Saturday Serve

Should referees be seen but not heard?

Does the Football Federation Australia think referees are like children and should be seen, but not heard?

There's been a hell of a lot said about Canberra referee Ben Williams' decision to send off Sydney FC centre-back Nikola Petkovic in Tuesday night's FFA Cup clash against Adelaide United.

Canberra referee Ben Williams has come under fire for a controversial red card in an FFA Cup match last week.
Canberra referee Ben Williams has come under fire for a controversial red card in an FFA Cup match last week. Photo: Rohan Thomson

Sydney coach Graham Arnold labelled it an embarrassment, Fox Sports commentator Mark Bosnich said it was ridiculous, even A-League boss Damien de Bohun came out and said Williams was wrong and axed him from this weekend's round of games.

Then there's the tweets and emails and phone calls from fans up in arms their team was harshly done by.

But throughout it all there's one crucial voice missing  - Williams himself.

He's been bashed from pillar to post in the media and his own boss has given him a whack and sent him to the naughty corner for a week to think about it.


But he's not allowed the basic element of natural justice - a right of reply.

Regardless of what you think about his decision to show red to Petkovic, Williams deserves the right to put forward his case if he wants to.

Maybe upon reflection and the benefit of 14,000 super slow-mo replays like the rest of us have, he'll say, "I made a mistake".

Or maybe he stands by his decision, "From my angle it was a clear foul".

But we don't know, because the FFA won't let him speak. I know because I've asked.

I even tried the age-old childhood trick  - if one parent won't give you what you want, simply ask the other one - but alas the consistent "no" coming from the FFA was reminiscent of a Tony Abbott-led opposition.

I also know Williams is more than happy to chat - if his FFA overlords give him the all-clear to do so.

But they didn't want to throw him under the proverbial school bus.

The problem is, the bus has already been and gone and Williams hasn't been left in very good shape.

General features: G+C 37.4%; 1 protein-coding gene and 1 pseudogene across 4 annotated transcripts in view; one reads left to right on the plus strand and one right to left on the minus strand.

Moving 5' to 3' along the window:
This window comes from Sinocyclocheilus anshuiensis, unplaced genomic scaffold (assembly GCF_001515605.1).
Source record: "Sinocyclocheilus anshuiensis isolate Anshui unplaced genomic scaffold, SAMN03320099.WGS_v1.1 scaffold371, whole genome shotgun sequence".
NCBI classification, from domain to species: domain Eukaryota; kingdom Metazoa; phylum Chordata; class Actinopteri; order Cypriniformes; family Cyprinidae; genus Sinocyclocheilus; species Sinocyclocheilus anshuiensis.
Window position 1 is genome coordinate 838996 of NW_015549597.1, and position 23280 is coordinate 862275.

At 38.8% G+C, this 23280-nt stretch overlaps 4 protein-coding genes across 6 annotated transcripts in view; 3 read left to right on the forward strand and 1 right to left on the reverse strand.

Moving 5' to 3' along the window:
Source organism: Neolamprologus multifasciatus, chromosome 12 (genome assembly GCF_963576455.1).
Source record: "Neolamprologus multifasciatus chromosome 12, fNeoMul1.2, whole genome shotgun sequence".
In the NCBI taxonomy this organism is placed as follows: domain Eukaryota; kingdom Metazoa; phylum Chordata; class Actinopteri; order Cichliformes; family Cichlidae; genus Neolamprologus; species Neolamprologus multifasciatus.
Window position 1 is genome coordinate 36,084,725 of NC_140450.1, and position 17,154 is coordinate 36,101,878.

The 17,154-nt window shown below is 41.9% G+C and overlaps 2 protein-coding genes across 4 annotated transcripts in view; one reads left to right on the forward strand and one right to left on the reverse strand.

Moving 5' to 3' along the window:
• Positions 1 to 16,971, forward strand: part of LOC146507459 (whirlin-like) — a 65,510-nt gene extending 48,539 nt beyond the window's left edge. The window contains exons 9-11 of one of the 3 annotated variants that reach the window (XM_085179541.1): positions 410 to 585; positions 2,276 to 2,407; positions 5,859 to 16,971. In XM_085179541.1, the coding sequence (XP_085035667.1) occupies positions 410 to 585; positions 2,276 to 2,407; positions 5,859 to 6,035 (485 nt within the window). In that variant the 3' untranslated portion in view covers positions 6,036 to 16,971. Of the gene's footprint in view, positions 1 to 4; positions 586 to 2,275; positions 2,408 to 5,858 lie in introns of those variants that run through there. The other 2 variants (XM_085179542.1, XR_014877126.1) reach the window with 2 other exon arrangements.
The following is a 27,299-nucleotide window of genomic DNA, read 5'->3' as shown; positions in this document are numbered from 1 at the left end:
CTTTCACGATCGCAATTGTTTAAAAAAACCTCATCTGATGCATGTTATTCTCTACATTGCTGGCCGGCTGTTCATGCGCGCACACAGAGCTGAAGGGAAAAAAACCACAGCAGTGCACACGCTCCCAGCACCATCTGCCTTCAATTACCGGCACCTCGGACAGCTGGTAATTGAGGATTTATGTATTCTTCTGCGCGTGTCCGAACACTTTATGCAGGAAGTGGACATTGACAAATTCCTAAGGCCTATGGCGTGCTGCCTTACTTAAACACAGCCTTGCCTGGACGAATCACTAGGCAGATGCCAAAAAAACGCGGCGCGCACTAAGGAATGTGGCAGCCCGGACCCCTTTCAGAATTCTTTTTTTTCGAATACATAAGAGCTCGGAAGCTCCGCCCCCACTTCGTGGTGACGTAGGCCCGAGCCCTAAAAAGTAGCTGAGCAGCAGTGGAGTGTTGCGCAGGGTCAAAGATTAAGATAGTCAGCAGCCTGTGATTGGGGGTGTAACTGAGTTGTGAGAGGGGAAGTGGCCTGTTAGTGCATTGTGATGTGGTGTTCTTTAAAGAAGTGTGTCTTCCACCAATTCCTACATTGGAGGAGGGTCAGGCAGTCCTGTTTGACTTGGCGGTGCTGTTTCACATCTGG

That's despite being last year's Asian referee of the year and  despite having officiated at the World Cup and the Olympics.

While former Socceroo Bosnich was critical of Williams' decision, he did raise the idea of making the referee accessible to the media to help explain his decision.

"[The FFA] should be thinking ... in the future, because we've had a few controversial incidents recently, they might start thinking about allowing [referees] to speak to the press afterwards to explain their side of the story, because for the life of me I don't understand why he gave that guy a red card," Bosnich said after the game.

In theory it's a good idea, as long as it doesn't descend into an attack on the ref in question.

Having officiated on the biggest stage, even that probably wouldn't bother Williams either.

But I guess we'll never know. In this case, silence isn't golden.

Has the ARU made the White decision?

Have the stocks of Aussie rugby sunk so low they need to give the prized post of national coach to the first person who walks past the door?

Don't get me wrong, Michael Cheika was a worthy candidate after the way he lifted the NSW Waratahs to the Super Rugby title this year.

But it all just seemed a bit rushed. 

Australian Rugby Union chief executive Bill Pulver announced he was embarking on an extensive search to find Ewen McKenzie's replacement.

It lasted one day and only had one candidate. Extensive indeed.

Once again former ACT Brumbies coach Jake White was overlooked, just as he was a year ago when the ARU opted for McKenzie.

They wanted a dinky-di Aussie to bring running rugby back after kicking out that pesky Kiwi Robbie Deans. 

Only an Aussie could lead the Aussies in the search for the elusive Holy Grail - a win over the all-conquering All Blacks.

His snubbing led to White hightailing it out of Canberra to begin a merry-go-round of short-term coaching jobs that saw him putting his hand up for the second time in 12 months.

Wallabies and Brumbies great Joe Roff thinks White's  commitment issues and willingness to grab whichever job's going have proved costly this time around.

But have we made the same mistake twice?

This was the perfect time to embrace the South African-born White's seeming addiction to short-term tenures and use him to lead a blitzkrieg on the World Cup in September.

He knows how to turn teams around quickly and while his style of rugby isn't always the prettiest to watch, it certainly wins games.

And who is the only team to beat the All Blacks since 2012? South Africa.

Probably was worth a call at the very least just to check how busy he was going to be as Tonga's technical adviser over the next 12 months.